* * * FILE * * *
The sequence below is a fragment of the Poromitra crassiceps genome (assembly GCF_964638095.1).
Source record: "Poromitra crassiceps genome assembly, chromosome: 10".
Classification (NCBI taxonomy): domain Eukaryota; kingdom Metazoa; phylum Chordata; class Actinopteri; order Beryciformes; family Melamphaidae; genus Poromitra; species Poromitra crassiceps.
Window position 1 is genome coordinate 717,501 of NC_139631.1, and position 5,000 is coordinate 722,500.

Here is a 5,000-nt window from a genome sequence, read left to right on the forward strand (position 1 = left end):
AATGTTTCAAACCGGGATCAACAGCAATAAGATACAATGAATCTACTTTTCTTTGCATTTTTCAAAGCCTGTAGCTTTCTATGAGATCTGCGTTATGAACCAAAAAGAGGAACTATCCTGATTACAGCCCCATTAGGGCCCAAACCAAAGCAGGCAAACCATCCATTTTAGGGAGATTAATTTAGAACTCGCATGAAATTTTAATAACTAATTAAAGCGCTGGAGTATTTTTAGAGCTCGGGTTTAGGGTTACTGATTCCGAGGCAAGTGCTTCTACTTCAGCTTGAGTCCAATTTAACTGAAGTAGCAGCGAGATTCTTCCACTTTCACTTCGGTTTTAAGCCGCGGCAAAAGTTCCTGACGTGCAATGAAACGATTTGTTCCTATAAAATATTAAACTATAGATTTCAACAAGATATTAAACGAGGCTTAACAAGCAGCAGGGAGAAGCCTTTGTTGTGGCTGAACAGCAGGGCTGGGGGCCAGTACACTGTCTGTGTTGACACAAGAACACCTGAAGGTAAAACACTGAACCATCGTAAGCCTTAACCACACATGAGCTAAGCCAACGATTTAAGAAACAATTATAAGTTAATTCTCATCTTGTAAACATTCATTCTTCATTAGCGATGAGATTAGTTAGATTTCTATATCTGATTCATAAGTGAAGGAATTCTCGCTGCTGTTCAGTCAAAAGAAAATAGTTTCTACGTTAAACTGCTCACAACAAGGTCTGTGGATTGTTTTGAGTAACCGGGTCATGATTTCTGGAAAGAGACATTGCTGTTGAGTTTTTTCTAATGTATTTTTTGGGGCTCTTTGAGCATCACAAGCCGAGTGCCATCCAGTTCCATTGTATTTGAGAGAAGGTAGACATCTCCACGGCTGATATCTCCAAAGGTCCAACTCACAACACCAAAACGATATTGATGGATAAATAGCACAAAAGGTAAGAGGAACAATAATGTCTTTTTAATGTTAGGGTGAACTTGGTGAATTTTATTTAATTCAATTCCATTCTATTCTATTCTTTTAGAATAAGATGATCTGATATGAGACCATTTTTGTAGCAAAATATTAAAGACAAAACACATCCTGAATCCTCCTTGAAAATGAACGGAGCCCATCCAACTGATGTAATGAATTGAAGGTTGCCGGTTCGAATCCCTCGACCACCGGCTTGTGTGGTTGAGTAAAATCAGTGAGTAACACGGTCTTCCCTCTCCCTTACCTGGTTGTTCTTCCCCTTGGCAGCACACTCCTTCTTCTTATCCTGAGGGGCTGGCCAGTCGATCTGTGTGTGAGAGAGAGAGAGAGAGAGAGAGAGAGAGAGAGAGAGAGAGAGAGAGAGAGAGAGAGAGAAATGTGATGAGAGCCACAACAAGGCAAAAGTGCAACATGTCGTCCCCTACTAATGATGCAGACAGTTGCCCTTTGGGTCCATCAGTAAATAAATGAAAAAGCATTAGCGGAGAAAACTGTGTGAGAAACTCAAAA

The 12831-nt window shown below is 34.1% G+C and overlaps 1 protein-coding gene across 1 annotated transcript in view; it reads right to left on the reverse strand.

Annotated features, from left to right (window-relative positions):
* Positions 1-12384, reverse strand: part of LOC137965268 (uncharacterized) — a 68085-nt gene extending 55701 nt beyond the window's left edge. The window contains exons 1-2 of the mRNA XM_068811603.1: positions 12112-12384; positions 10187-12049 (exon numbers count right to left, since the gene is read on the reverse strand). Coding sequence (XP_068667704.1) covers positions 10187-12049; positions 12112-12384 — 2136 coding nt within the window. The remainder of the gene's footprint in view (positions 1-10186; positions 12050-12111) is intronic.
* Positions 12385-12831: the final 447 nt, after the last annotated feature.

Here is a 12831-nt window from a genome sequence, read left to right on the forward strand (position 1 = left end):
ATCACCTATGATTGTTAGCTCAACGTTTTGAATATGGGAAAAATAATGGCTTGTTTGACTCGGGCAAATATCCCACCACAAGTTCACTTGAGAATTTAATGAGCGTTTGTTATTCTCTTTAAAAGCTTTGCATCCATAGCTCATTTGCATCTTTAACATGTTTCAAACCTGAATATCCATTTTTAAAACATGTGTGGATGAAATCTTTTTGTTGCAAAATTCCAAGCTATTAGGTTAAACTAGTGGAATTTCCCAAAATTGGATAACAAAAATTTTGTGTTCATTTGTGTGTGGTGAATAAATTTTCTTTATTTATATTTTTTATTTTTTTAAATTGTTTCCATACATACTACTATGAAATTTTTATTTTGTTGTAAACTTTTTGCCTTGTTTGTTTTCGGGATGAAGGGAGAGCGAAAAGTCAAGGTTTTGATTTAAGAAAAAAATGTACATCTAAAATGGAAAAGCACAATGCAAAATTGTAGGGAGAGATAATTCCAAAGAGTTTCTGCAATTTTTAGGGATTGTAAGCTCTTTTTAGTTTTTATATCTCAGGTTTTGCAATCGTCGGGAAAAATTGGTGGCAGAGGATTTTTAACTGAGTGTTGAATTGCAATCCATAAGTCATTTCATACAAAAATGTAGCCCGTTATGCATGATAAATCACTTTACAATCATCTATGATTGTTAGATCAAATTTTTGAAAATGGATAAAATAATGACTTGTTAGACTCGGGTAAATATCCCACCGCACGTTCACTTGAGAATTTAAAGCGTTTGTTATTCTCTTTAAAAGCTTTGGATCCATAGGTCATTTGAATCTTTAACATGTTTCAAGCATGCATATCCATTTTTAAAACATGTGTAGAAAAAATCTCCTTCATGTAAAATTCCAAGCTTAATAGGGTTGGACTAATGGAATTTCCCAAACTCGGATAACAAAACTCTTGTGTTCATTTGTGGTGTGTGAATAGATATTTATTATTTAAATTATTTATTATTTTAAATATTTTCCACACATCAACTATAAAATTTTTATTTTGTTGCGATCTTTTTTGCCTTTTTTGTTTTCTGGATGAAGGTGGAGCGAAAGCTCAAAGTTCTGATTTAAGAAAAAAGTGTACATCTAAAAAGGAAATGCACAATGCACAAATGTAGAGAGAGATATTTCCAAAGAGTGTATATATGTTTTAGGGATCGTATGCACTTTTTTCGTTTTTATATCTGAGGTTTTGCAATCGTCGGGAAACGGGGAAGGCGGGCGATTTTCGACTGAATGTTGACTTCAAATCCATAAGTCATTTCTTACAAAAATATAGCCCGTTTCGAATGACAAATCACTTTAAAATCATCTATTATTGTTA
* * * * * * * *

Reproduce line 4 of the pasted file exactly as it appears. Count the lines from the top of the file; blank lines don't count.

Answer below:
Window position 1 is genome coordinate 717,501 of NC_139631.1, and position 5,000 is coordinate 722,500.